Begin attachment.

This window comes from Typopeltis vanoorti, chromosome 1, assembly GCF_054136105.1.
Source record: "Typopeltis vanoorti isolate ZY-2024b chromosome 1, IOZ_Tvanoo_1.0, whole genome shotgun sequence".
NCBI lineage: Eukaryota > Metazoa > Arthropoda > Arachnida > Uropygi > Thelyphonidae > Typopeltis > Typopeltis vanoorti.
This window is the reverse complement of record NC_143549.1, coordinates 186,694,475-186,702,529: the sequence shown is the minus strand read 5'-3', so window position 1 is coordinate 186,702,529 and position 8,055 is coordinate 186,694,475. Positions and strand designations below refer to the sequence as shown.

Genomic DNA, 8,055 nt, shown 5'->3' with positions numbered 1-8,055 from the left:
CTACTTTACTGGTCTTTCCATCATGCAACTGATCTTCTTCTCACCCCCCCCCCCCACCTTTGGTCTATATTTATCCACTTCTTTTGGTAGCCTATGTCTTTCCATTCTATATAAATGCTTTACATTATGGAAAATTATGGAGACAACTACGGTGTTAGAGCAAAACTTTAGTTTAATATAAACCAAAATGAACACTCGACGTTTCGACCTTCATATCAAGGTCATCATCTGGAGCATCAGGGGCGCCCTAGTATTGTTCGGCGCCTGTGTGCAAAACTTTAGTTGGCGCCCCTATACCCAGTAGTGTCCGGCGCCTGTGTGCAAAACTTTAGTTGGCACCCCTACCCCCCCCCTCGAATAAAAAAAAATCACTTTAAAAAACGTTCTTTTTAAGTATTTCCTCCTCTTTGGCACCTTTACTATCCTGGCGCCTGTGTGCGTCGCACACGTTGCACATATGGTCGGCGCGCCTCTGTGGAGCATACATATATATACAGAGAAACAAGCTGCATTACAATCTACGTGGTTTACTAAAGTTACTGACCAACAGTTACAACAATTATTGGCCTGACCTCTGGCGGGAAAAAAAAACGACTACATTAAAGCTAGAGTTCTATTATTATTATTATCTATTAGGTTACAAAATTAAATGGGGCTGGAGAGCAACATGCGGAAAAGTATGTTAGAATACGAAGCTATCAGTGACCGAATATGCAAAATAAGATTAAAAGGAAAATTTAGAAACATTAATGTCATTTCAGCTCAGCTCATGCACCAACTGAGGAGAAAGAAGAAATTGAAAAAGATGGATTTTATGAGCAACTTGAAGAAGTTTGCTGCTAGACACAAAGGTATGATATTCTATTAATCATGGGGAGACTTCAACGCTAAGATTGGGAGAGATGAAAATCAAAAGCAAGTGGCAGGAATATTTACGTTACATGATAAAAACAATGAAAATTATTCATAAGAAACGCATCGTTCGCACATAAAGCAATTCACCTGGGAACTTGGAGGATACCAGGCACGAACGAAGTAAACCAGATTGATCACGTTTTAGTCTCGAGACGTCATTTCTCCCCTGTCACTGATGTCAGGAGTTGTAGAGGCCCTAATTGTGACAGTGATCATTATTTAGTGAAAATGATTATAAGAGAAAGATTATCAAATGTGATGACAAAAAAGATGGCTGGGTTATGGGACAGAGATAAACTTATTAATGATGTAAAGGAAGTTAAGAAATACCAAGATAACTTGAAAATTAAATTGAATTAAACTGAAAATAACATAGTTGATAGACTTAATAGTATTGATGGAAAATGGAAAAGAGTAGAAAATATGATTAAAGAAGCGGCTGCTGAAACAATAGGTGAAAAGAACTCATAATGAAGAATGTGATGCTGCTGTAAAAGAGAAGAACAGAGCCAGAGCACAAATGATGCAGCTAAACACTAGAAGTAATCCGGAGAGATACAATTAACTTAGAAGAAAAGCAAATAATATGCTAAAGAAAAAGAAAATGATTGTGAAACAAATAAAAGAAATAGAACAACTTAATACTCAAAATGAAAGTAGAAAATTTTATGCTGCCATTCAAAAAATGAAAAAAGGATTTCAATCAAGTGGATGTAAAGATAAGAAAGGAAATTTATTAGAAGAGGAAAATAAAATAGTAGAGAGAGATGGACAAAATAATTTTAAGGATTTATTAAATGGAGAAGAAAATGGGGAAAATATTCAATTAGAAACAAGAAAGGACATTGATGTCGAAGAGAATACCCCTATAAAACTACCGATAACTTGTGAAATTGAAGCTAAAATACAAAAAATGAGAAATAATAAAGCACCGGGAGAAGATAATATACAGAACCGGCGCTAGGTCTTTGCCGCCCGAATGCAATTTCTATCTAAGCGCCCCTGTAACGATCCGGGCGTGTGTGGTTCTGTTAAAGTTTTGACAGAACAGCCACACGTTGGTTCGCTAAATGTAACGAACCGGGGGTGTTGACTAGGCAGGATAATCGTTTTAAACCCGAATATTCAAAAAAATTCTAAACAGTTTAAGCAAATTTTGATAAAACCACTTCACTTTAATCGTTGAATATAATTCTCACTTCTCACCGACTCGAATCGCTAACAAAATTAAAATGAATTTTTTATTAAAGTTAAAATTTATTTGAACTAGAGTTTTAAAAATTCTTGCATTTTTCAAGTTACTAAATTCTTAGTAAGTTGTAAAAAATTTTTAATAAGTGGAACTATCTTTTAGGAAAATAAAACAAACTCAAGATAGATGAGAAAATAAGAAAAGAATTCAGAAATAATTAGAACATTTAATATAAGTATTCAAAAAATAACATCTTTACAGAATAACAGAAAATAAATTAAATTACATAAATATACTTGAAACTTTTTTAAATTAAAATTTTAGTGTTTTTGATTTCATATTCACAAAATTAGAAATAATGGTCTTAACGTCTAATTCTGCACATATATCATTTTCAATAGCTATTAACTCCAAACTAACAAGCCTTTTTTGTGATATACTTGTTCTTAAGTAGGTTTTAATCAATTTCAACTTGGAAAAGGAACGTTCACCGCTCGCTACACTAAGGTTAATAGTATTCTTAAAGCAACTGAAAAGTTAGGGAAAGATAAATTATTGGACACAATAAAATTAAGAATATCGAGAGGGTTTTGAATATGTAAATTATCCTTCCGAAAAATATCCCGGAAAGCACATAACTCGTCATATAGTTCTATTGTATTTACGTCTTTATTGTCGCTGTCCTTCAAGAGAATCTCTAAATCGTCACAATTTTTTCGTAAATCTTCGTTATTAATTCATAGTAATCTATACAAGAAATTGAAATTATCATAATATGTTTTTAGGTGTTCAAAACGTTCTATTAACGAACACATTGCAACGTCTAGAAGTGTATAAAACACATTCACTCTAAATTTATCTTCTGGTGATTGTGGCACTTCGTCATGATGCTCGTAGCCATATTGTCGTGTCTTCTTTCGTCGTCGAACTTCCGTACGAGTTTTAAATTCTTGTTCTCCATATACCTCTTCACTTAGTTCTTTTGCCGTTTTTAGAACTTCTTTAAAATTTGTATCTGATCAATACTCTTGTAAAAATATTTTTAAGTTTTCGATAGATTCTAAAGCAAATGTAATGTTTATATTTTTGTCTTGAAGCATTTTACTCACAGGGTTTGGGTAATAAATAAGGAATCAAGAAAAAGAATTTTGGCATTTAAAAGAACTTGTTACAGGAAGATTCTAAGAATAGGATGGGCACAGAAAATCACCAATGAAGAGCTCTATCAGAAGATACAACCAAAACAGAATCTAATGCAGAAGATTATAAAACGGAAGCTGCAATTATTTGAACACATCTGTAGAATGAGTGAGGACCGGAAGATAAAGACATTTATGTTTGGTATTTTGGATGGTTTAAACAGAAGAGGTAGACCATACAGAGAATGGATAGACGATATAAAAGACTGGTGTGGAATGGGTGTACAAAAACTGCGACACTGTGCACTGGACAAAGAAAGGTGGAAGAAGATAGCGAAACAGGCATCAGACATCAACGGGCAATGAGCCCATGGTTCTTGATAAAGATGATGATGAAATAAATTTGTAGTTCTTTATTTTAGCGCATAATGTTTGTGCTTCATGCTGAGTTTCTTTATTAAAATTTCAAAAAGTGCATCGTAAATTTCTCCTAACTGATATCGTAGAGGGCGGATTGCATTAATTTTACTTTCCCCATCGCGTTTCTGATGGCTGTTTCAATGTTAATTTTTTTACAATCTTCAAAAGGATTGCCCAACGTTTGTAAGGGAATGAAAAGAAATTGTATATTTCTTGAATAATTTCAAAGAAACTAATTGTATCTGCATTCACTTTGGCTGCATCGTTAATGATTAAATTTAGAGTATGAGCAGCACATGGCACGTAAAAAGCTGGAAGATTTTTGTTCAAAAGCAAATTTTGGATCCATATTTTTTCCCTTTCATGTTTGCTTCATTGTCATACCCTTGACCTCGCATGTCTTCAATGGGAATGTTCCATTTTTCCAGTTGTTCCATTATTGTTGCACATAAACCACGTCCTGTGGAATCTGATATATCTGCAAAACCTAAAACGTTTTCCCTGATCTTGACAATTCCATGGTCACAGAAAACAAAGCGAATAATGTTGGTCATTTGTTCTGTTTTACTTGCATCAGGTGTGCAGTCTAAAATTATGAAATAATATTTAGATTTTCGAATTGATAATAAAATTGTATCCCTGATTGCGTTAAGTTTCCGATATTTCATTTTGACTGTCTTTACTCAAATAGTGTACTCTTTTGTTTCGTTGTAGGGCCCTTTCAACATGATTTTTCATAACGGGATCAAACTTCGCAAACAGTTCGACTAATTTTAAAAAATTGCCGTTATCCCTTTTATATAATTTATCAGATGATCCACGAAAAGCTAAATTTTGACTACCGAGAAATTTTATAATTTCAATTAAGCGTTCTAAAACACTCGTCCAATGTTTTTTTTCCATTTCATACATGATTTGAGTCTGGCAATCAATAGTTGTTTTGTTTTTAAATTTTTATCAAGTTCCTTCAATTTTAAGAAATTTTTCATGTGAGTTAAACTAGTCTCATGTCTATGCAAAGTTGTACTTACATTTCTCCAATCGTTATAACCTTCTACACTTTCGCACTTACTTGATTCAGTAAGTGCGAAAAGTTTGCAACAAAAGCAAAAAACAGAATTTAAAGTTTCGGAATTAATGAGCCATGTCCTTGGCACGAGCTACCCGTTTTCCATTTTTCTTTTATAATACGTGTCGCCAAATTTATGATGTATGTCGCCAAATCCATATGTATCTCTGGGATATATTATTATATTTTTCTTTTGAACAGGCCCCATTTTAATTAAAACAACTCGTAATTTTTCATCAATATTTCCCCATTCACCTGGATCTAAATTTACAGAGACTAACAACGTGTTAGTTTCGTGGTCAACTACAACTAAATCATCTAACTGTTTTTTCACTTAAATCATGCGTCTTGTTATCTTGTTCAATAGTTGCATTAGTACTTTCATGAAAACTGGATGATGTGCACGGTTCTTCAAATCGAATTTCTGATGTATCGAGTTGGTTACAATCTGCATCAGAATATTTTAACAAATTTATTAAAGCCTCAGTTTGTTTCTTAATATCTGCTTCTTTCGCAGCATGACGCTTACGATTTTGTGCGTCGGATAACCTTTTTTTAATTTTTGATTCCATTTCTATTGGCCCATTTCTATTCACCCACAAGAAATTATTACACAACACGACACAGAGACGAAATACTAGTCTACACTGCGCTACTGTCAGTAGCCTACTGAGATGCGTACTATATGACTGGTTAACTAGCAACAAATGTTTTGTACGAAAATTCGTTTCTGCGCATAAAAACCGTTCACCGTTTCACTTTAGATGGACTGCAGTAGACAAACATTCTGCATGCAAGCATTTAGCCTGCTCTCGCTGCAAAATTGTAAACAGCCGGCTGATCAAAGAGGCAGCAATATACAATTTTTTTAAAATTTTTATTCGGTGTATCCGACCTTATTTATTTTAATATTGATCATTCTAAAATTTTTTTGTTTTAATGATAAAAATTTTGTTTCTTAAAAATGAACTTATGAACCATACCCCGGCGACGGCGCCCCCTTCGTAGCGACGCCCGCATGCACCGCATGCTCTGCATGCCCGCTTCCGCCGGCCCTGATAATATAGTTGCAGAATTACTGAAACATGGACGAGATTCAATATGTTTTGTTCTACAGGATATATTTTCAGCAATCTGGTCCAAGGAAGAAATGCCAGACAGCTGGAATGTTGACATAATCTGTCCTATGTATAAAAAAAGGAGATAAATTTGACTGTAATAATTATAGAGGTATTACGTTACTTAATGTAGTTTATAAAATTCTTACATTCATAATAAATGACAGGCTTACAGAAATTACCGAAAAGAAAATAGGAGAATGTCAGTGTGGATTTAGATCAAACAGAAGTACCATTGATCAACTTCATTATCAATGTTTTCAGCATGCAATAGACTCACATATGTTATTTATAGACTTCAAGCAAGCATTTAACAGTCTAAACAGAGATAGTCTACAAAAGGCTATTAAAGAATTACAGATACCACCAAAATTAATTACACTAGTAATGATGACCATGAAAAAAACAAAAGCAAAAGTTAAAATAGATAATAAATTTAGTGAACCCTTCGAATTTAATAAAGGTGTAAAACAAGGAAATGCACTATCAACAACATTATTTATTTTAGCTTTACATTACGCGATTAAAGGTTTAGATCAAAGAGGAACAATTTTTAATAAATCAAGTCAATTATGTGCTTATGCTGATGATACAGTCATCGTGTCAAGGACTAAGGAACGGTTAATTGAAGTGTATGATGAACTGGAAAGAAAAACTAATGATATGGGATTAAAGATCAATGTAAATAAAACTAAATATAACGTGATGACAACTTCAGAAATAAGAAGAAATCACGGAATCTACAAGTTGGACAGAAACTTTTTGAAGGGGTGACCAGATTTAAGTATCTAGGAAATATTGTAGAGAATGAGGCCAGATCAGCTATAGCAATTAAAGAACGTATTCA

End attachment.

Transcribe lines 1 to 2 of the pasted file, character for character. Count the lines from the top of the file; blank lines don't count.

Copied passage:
This window comes from Typopeltis vanoorti, chromosome 1, assembly GCF_054136105.1.
Source record: "Typopeltis vanoorti isolate ZY-2024b chromosome 1, IOZ_Tvanoo_1.0, whole genome shotgun sequence".